A skilled nursing facility, (SNF) also known more generically as a nursing home is the highest level of care for elders outside of a hospital.
Nursing homes provide custodial care, including getting in and out of bed, and providing assistance with feeding, bathing, dressing and going to the bathroom. However, nursing homes differ from other senior housing facilities in that they also provide actual medical care.
Nursing Homes Provide Nurse And Physician Care
A licensed physician supervises each patient’s care and a nurse or other medical professional is almost always on the premises. Skilled nursing care is available on site, usually 24 hours a day. Other medical professionals, such as occupational or physical therapists, are also available. This allows the delivery of medical procedures and therapies on site that would not be possible in other housing.
Locating A Nursing Home
Chances are when you are looking for a nursing home, you are also under pressure to move fast due to a recent hospitalization or a loved one’s serious decline in a health. The more information you have, the greater your chances of finding the right fit for your loved one.
Obtaining The Essential Information – Services And Fees
You have the right to be told in writing about all nursing home services and fees, including those that are charged and not charged to you, before your loved one moves into the nursing home and at any time when services and fees change. In addition:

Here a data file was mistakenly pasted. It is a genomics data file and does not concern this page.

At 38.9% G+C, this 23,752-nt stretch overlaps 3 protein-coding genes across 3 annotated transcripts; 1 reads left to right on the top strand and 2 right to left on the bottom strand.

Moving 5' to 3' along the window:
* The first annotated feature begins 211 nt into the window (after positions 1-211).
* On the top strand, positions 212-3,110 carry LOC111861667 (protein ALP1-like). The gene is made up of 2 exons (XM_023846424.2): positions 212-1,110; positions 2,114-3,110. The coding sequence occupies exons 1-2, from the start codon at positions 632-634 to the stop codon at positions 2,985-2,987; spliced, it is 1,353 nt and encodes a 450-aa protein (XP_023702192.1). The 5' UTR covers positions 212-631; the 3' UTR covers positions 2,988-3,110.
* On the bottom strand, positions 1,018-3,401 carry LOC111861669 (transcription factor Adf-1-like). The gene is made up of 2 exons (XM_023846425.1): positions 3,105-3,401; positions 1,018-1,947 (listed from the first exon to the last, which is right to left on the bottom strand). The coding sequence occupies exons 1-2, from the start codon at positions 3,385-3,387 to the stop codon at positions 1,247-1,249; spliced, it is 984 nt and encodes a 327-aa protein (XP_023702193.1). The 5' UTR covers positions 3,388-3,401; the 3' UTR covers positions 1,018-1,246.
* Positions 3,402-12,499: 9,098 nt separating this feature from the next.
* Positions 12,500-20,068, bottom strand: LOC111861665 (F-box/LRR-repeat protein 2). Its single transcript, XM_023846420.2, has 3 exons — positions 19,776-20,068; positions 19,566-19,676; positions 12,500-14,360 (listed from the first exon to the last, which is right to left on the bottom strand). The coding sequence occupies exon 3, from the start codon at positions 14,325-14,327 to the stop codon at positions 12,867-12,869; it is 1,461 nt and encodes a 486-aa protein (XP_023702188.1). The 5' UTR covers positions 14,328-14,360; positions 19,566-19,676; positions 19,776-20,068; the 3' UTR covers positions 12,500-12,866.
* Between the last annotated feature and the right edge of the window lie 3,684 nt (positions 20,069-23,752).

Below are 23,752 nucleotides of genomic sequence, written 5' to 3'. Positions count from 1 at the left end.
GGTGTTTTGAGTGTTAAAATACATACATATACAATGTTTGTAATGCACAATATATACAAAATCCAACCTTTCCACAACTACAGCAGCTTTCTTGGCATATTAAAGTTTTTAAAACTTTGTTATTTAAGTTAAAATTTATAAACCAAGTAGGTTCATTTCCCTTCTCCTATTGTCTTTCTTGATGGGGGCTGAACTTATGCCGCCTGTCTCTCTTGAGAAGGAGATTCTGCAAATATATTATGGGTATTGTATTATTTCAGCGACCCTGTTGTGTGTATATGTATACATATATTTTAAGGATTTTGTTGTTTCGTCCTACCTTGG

- The nursing home can’t require a minimum entrance fee if your care is paid for by Medicare or Medicaid.
- For people seeking admission to the nursing home, the nursing home must tell you (both orally and in writing) and display written information about how to apply for and use Medicare and Medicaid benefits.
- The nursing home must also provide information on how to get a refund if you paid for an item or service, but because of Medicare and Medicaid eligibility rules, it’s now considered covered.
Limits On What Medicare Will Pay
Long-term Care Services – Skilled Nursing
Medicare does not pay the largest part of long-term care services or personal care—such as help with bathing, or for supervision often called custodial care. Medicare will help pay for a short stay in a skilled nursing facility, for hospice care, or for home health care if you meet the following conditions:
- You have had a recent prior hospital stay of at least three days
- You are admitted to a Medicare-certified nursing facility within 30 days of your prior hospital stay
- You need skilled care, such as skilled nursing services, physical therapy, or other types of therapy
- If you meet all these conditions, Medicare will pay for some of your costs for up to 100 days. For the first 20 days, Medicare pays 100 percent of your costs. For days 21 through 100, you pay your own expenses up to $140.00 per day (as of 2013), and Medicare pays any balance. You pay 100 percent of costs for each day you stay in a skilled nursing facility after day 100.